The Central Asia Regional Economic Cooperation (CAREC) Program is a partnership of 11 countries – Afghanistan, Azerbaijan, the People’s Republic of China (PRC), Georgia, Kazakhstan, Kyrgyzstan, Mongolia, Pakistan, Tajikistan, Turkmenistan, Uzbekistan – and development partners working together to promote development through cooperation, leading to accelerated economic growth and poverty reduction. It is guided by the overarching vision of “Good Neighbors, Good Partners, and Good Prospects.” Since its inception in 2001 and as of today, CAREC has mobilized almost $40 billion in investments that have helped establish multimodal transportation networks, increased energy trade and security, facilitated free movement of people and freight, and laid the groundwork for economic corridor development.
About the Corridor Performance Measurement and Monitoring
The Corridor Performance Measurement and Monitoring (CPMM) mechanism is an empirical tool designed by the ADB CAREC Program to assess and track time and cost of moving goods across borders and along the six CAREC corridors. In 2020, the Asian Development Bank and the CAREC Institute entered into a partnership for future administration and implementation of the CPMM to draw on respective strengths of each partner and deliver an enhanced set of CPMM products to CAREC’s member countries. These briefs presented an opportunity to utilize CAREC Program and CAREC Institute knowledge products for developing analytical materials that can be applied as inputs for evidence-based public policy initiatives. Country specific briefs captured significant developments that have taken place in a specific country, listed challenges, and identified opportunities for improving efficiency along CAREC corridors traversing through that country.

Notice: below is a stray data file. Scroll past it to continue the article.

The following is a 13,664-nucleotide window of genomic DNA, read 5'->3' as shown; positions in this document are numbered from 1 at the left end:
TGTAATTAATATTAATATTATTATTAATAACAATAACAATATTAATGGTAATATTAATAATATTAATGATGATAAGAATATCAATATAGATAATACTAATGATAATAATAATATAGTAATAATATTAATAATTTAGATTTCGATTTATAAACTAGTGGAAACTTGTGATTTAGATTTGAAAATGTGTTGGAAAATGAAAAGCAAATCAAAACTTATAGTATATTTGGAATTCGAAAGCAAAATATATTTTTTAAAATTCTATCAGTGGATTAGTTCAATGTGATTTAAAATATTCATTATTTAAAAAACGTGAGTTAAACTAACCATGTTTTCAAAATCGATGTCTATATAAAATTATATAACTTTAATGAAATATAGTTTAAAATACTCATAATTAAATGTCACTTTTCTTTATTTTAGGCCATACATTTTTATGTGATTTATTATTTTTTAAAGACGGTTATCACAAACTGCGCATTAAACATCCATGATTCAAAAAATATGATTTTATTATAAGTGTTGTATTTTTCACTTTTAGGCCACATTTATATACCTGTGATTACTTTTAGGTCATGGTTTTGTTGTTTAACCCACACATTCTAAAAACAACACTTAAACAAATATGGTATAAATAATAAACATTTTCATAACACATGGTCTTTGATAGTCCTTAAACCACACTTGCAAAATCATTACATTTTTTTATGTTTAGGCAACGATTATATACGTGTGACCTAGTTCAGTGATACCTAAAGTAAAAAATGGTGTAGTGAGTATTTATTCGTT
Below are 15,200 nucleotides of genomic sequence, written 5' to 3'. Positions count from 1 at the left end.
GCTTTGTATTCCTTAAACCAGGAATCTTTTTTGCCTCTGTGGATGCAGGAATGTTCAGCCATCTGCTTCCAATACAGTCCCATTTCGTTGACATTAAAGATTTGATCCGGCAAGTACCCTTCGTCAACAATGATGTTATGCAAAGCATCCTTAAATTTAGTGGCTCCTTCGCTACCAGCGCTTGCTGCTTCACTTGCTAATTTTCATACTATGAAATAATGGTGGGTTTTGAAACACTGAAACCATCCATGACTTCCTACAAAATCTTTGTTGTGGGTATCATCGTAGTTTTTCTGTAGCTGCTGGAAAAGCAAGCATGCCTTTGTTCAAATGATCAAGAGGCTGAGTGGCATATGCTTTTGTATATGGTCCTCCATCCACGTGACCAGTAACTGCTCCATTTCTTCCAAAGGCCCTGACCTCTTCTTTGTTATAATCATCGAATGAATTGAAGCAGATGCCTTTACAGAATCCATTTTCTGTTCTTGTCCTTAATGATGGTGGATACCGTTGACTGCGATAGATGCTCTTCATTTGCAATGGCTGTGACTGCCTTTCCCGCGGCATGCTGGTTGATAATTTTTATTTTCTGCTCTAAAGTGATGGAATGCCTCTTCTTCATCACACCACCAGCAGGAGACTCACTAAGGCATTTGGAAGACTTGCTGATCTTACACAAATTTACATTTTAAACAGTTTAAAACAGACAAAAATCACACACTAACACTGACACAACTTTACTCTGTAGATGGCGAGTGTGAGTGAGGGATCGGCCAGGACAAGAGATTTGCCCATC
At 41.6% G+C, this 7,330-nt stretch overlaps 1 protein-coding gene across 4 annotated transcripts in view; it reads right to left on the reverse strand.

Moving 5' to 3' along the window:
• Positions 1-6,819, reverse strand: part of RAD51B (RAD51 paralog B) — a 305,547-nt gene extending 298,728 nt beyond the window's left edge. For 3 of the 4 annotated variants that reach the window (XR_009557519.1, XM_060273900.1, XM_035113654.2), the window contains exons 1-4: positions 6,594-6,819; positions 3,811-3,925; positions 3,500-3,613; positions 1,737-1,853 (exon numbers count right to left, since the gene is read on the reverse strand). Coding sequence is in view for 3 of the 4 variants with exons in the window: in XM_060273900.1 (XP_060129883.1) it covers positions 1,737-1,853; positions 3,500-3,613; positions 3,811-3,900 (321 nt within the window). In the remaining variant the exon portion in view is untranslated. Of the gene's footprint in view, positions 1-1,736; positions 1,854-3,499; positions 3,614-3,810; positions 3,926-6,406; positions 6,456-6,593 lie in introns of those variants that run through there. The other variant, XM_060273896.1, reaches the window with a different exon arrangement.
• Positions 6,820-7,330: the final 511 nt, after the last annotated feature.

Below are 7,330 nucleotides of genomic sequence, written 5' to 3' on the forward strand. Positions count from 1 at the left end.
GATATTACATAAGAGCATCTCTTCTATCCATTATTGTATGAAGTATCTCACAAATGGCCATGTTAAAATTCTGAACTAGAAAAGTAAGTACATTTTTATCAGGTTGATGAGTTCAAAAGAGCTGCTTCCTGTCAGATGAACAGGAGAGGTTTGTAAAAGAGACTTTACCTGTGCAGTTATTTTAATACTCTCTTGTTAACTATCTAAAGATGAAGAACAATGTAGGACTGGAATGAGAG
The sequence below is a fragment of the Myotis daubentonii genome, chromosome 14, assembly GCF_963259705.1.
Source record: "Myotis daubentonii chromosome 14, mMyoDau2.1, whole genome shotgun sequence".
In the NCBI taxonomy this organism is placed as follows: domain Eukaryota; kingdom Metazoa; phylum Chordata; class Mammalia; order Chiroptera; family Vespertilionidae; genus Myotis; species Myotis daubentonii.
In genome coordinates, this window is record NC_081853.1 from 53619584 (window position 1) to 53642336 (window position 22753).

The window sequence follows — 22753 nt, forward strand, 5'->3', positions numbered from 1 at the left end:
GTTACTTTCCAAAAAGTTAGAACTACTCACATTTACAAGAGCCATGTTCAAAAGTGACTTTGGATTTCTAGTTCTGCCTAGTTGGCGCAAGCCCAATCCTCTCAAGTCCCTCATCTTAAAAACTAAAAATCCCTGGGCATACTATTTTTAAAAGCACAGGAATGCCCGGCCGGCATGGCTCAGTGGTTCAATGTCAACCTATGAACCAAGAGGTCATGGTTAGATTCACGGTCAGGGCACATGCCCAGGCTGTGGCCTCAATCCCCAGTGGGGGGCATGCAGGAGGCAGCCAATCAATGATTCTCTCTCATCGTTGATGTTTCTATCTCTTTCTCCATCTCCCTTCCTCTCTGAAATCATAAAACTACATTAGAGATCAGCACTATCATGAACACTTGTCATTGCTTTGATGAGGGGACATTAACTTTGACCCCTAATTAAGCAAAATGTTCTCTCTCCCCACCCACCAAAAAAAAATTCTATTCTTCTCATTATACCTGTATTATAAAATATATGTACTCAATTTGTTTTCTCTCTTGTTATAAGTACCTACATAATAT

About CAREC Institute
CAREC Institute is an intergovernmental organization, jointly governed by 11 member countries, with an international organization status in the PRC, dedicated to promoting economic cooperation among CAREC members through research, capacity building, policy advocacy, and partnerships. The Institute acts as a knowledge connector among the five CAREC clusters – economic and financial stability; trade, tourism, and economic corridors; infrastructure and economic connectivity; agriculture and water; and human development – to ensure coherence in design and implementation of policies, programs, and projects to promote regional economic cooperation and integration, where integration is defined as a strategy that promotes the benefits of collective and collaborative activities among member countries through economies of scale, more vigorous intra-regional trade, expansion of markets, shared information platforms for exchange, and harmonized frameworks for social and economic interaction.
About the Asian Development Bank
The Asian Development Bank (ADB) is a multilateral development bank that is committed to achieving a prosperous, inclusive, resilient, and sustainable Asia and the Pacific, while sustaining its efforts to eradicate extreme poverty. It assists its members and partners by providing loans, technical assistance, grants, and equity investments to promote social and economic development. Established in 1966, it is owned by 68 members—49 from the region. ADB is the secretariat of the CAREC Program.